As LoRaWAN coverage is expanding from IoT to Satellite Connectivity, so what are the types of applications it have for the space sector?
Currently, satellite connectivity is enabling terrestrial LoRaWAN applications and deployments, not space-based ones. It is used to provide coverage in remote areas where it is challenging, expensive or simply not possible to deploy terrestrial-based connectivity. Some of the leading applications that benefit from the addition of satellite connectivity to LoRaWAN are asset monitoring and management, and tracking and metering across a wide variety of vertical markets.
Tell us about LoRa Alliance membership program and various certificates they offer to developers?
Representing the largest IoT ecosystem, our members come from around the world and from organizations of all types and sizes. Membership includes multi-national network operators, equipment manufacturers, system integrators, solution providers, sensor manufacturers, cloud providers, semiconductors and research institutions. Among these types of solution providers are several key hyperscalers, including AWS and Microsoft, who are key to driving massive deployments. Our members develop, deploy and use LoRaWAN, driving the implementation of internet of things. LoRa Alliance® memberships allow unlimited participation from member companies’ employees, and available at sponsor, contributor and adopter levels, as well as an institutional option for non-profit universities and government agencies.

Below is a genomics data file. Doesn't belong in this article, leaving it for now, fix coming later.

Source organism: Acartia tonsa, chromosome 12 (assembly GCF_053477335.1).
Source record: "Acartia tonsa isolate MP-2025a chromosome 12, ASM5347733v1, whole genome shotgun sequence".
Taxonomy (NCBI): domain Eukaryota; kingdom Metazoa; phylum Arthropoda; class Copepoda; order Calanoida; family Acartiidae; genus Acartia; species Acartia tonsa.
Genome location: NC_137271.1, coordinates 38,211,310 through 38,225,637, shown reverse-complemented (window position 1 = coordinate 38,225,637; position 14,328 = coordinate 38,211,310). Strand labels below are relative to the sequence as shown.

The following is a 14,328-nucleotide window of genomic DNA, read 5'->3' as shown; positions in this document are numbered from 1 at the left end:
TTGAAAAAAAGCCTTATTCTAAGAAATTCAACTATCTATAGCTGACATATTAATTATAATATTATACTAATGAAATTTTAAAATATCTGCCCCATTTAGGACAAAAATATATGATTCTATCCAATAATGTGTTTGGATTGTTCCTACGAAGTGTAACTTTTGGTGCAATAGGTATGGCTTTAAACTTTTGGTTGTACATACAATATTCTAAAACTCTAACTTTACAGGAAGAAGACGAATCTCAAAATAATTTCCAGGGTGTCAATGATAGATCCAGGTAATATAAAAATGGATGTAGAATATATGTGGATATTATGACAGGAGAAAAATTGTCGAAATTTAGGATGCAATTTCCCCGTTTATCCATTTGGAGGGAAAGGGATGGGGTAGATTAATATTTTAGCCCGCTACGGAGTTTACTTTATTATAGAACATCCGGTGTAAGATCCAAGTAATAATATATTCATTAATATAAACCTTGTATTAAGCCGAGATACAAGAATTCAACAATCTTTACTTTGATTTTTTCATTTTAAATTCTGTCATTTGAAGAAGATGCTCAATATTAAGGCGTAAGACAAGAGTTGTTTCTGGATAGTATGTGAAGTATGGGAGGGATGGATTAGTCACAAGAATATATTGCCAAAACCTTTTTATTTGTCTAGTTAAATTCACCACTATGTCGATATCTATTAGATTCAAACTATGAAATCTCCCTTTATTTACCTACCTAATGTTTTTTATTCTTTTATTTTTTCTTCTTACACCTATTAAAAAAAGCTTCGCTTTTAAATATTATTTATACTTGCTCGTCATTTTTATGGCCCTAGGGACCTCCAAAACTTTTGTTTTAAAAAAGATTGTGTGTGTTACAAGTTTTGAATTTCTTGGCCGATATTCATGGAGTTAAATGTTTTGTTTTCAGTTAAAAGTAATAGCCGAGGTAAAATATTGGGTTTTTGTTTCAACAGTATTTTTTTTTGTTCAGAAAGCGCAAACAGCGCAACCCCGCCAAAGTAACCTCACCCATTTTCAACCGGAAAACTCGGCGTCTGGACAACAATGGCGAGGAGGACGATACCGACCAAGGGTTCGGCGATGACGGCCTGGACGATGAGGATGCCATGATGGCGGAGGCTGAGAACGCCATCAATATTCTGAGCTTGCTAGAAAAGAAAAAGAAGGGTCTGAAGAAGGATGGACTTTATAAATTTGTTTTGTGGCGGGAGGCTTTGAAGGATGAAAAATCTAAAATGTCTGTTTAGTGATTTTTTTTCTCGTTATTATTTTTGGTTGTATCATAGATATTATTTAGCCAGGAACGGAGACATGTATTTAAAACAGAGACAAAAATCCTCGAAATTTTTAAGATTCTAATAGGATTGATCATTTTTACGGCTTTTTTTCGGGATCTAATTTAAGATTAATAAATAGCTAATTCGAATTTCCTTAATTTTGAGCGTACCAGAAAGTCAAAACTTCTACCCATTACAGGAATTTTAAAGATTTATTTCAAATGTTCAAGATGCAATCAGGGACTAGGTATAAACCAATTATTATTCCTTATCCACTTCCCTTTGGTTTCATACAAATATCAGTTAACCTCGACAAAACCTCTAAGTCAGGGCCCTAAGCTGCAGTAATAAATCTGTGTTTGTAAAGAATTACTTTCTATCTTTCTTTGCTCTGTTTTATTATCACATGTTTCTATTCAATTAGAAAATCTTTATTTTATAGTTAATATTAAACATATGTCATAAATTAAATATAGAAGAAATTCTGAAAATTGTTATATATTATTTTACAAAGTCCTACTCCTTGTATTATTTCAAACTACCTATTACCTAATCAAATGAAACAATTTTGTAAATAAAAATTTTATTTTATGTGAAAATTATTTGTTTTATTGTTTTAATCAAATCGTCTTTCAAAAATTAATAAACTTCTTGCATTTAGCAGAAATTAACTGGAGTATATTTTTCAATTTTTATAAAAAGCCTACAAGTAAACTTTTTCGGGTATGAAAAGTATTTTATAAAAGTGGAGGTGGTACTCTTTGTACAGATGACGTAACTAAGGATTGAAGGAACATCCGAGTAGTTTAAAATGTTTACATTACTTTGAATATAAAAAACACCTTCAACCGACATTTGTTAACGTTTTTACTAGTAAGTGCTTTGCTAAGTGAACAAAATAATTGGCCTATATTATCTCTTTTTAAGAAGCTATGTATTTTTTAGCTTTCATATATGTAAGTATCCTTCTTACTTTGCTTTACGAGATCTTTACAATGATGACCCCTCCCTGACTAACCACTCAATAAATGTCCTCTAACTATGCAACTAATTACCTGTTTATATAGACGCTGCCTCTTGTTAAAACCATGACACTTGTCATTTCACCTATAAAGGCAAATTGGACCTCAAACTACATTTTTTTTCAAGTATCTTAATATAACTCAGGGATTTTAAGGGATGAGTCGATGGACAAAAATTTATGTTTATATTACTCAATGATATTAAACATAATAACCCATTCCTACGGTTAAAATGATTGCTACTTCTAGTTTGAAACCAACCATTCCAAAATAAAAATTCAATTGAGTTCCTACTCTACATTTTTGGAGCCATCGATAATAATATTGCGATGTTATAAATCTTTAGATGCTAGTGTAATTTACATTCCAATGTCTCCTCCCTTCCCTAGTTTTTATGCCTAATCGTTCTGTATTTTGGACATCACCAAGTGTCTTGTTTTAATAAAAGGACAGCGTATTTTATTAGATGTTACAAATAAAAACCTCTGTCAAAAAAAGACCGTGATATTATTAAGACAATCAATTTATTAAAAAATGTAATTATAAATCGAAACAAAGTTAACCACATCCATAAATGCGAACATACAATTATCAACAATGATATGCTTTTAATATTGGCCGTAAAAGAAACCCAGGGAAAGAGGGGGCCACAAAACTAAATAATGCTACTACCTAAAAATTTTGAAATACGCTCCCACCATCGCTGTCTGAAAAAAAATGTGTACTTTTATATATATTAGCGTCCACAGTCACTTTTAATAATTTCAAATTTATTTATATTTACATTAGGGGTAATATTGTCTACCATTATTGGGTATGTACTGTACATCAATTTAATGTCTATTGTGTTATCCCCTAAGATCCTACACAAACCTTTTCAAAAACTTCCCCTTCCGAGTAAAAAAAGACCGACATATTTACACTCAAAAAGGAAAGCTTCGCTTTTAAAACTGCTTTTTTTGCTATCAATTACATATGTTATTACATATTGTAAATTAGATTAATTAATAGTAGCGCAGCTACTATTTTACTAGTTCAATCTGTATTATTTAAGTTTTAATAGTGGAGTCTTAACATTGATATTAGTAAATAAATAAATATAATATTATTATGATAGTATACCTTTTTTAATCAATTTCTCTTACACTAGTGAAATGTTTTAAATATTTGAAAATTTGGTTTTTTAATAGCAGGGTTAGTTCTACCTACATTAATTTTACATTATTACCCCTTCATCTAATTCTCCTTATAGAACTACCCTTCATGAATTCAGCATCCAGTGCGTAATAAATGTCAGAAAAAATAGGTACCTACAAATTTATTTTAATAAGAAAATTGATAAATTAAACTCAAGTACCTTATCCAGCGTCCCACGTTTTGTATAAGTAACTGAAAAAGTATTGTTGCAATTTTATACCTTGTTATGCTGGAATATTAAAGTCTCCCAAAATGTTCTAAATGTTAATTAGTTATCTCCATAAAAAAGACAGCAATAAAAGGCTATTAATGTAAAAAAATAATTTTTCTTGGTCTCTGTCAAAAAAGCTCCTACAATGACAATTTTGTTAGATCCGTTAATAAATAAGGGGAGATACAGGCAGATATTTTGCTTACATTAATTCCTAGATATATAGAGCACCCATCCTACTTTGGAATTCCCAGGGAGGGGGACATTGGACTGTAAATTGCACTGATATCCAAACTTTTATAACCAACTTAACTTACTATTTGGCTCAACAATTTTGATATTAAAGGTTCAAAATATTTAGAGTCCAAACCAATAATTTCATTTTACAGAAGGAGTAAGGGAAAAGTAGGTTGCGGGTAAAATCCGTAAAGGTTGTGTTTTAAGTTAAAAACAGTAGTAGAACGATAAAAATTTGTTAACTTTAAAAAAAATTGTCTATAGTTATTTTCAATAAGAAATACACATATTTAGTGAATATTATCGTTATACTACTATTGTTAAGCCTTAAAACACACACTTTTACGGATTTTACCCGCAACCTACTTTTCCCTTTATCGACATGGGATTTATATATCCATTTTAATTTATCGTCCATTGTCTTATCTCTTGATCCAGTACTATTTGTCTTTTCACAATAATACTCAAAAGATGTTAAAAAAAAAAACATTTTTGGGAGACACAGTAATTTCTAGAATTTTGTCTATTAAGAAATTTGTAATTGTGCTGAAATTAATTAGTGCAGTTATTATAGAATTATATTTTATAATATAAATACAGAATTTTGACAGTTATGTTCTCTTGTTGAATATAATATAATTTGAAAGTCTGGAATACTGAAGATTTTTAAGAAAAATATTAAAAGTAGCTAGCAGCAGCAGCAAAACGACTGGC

In terms of certifications, we offer LoRaWAN Certification for end-devices. Certification allows member companies to gain customer confidence by verifying their LoRaWAN device is conformance tested against the LoRaWAN standard. A LoRaWAN Certified mark indicates that a LoRaWAN device has been tested, de-bugged, and will function on any LoRaWAN network.
We are excited to announce the recent launch of the LoRaWAN Accredited Professional program, which allows individuals to demonstrate and promote their advanced knowledge of the LoRaWAN® standard and its implementation. Accreditation improves companies’ ROI by having knowledgeable individuals who can quickly implement and deploy best-in-class IoT solutions built on the LoRaWAN standard. This program is recommended for individuals with at least two years of professional experience developing and implementing LoRaWAN® and/or have completed LoRa Alliance® endorsed trainings.